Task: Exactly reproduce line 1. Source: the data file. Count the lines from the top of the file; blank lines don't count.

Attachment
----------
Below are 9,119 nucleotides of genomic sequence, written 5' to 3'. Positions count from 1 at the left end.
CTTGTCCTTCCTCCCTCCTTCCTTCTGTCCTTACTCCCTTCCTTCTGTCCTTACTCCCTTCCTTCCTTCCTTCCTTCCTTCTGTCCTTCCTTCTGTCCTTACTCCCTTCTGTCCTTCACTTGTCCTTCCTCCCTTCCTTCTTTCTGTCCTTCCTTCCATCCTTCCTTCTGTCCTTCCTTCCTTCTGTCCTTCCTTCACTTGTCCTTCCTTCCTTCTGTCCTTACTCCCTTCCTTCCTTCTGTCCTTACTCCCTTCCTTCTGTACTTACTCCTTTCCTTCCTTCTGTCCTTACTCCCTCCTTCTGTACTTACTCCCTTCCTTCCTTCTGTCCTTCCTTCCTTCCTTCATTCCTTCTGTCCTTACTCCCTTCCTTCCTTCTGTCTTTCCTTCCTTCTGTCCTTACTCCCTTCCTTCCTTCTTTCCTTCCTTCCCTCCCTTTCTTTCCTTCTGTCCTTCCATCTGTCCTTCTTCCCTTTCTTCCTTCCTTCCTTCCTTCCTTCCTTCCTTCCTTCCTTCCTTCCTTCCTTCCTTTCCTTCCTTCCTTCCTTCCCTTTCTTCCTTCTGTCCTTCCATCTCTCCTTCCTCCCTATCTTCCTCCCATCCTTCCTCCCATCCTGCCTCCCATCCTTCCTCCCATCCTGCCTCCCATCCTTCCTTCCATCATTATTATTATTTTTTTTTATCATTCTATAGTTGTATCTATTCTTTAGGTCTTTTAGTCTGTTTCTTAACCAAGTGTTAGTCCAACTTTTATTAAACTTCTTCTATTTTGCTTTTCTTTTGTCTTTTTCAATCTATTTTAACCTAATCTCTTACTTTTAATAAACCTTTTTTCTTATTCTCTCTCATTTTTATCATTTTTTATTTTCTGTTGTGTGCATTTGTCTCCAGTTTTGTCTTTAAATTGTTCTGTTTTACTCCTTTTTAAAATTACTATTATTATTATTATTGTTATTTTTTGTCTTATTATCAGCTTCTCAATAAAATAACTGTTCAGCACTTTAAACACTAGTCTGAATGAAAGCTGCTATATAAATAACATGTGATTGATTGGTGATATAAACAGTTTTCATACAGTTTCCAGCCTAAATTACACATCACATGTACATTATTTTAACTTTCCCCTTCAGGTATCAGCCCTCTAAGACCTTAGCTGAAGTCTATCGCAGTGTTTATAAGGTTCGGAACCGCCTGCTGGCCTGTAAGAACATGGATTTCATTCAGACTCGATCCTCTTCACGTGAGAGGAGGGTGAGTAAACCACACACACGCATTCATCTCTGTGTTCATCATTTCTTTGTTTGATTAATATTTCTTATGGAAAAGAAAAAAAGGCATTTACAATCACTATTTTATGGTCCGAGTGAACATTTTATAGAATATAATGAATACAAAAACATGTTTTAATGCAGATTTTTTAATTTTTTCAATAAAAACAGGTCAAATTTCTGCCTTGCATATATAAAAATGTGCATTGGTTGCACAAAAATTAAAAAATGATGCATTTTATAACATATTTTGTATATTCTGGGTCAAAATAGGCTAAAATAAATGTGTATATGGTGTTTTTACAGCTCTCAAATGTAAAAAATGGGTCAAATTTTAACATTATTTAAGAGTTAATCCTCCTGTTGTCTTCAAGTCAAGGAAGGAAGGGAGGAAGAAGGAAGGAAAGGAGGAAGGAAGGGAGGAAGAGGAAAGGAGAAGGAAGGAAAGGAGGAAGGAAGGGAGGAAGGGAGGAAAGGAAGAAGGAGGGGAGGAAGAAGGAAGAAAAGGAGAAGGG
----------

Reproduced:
Below are 9,119 nucleotides of genomic sequence, written 5' to 3'. Positions count from 1 at the left end.